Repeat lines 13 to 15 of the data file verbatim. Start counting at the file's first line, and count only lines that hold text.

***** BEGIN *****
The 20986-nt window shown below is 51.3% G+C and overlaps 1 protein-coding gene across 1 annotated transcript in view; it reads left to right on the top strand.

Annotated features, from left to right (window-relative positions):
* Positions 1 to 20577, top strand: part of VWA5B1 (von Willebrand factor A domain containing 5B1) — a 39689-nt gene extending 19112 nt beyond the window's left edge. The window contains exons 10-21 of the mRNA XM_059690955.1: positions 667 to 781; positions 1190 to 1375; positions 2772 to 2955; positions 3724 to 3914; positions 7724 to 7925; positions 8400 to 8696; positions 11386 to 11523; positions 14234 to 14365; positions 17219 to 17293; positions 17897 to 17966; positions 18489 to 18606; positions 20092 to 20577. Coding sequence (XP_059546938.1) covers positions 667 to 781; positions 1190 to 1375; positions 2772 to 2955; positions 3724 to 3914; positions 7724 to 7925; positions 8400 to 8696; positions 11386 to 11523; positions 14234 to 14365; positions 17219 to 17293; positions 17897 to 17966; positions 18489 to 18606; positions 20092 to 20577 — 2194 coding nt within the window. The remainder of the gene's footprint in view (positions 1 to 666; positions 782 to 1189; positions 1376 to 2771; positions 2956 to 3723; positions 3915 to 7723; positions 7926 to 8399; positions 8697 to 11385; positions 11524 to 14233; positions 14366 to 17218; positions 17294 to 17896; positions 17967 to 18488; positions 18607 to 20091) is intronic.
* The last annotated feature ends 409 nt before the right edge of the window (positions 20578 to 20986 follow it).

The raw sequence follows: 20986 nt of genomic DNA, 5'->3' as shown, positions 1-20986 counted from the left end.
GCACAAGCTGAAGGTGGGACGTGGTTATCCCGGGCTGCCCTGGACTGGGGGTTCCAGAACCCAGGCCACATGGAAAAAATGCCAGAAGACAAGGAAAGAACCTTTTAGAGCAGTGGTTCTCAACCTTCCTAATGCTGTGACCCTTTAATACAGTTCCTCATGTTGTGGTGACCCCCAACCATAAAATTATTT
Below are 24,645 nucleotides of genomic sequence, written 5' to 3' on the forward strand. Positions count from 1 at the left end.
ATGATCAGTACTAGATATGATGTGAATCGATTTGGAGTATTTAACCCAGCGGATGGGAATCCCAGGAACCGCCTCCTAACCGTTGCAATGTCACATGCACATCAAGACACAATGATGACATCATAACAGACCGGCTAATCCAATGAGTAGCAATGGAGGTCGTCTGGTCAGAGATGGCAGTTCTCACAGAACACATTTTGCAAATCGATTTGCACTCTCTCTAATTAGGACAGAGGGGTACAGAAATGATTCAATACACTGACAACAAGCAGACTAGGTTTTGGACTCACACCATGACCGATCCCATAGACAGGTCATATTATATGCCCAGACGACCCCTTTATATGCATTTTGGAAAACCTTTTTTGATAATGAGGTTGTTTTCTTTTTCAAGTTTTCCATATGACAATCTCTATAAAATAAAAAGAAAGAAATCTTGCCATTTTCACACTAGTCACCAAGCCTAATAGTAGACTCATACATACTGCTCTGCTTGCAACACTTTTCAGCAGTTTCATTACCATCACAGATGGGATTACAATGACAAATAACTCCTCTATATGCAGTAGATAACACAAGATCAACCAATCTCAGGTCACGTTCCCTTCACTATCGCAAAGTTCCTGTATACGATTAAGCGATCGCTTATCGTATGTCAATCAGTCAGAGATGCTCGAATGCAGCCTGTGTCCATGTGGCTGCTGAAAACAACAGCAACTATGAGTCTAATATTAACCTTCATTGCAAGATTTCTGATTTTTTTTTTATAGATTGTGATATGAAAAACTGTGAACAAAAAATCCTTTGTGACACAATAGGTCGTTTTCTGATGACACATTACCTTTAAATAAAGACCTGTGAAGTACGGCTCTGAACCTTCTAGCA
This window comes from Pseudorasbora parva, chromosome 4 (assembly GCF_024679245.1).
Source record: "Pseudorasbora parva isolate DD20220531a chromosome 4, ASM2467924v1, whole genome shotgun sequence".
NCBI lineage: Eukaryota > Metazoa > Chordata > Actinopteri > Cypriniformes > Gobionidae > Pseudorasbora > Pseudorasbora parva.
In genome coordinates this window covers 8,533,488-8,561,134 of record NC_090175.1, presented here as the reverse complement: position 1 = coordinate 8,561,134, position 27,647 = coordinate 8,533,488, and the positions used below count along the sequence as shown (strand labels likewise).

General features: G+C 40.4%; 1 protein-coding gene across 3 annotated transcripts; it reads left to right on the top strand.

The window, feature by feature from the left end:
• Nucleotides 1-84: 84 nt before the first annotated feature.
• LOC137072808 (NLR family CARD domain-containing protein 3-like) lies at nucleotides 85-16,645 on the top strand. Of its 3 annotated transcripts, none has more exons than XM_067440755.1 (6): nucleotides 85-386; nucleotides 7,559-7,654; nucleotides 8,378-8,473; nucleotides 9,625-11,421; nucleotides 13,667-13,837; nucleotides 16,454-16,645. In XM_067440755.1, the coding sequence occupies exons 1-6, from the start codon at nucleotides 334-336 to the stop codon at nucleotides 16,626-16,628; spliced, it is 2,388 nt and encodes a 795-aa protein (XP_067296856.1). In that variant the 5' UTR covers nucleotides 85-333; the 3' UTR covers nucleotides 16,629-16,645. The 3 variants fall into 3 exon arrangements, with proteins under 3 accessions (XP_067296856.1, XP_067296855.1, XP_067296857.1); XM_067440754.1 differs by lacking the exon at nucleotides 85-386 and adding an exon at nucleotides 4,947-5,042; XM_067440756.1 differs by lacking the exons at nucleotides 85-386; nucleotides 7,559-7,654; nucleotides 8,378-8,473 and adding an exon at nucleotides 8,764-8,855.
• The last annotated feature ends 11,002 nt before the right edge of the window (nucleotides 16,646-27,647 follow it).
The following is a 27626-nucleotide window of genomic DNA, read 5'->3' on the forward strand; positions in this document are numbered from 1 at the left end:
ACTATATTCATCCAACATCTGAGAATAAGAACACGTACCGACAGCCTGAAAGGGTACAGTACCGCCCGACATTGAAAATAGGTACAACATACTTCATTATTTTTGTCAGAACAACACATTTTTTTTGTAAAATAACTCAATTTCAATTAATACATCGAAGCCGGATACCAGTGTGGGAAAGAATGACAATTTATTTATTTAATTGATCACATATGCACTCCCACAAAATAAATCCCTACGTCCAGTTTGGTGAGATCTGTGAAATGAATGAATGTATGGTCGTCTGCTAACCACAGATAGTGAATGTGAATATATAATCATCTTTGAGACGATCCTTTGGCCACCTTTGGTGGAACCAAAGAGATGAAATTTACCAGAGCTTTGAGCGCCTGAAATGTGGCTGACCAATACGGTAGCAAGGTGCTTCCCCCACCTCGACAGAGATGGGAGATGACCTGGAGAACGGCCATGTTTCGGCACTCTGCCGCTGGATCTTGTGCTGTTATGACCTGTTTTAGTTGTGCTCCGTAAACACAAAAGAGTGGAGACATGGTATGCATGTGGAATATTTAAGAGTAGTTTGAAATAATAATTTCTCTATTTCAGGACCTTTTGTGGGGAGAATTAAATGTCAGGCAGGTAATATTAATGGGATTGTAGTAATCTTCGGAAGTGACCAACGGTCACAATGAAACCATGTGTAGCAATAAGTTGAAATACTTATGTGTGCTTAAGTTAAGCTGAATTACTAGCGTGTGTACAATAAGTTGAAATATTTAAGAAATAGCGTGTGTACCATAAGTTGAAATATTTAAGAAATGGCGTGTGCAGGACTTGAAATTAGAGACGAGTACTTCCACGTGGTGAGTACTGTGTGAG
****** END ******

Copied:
General features: G+C 40.4%; 1 protein-coding gene across 3 annotated transcripts; it reads left to right on the top strand.

The window, feature by feature from the left end:
• Nucleotides 1-84: 84 nt before the first annotated feature.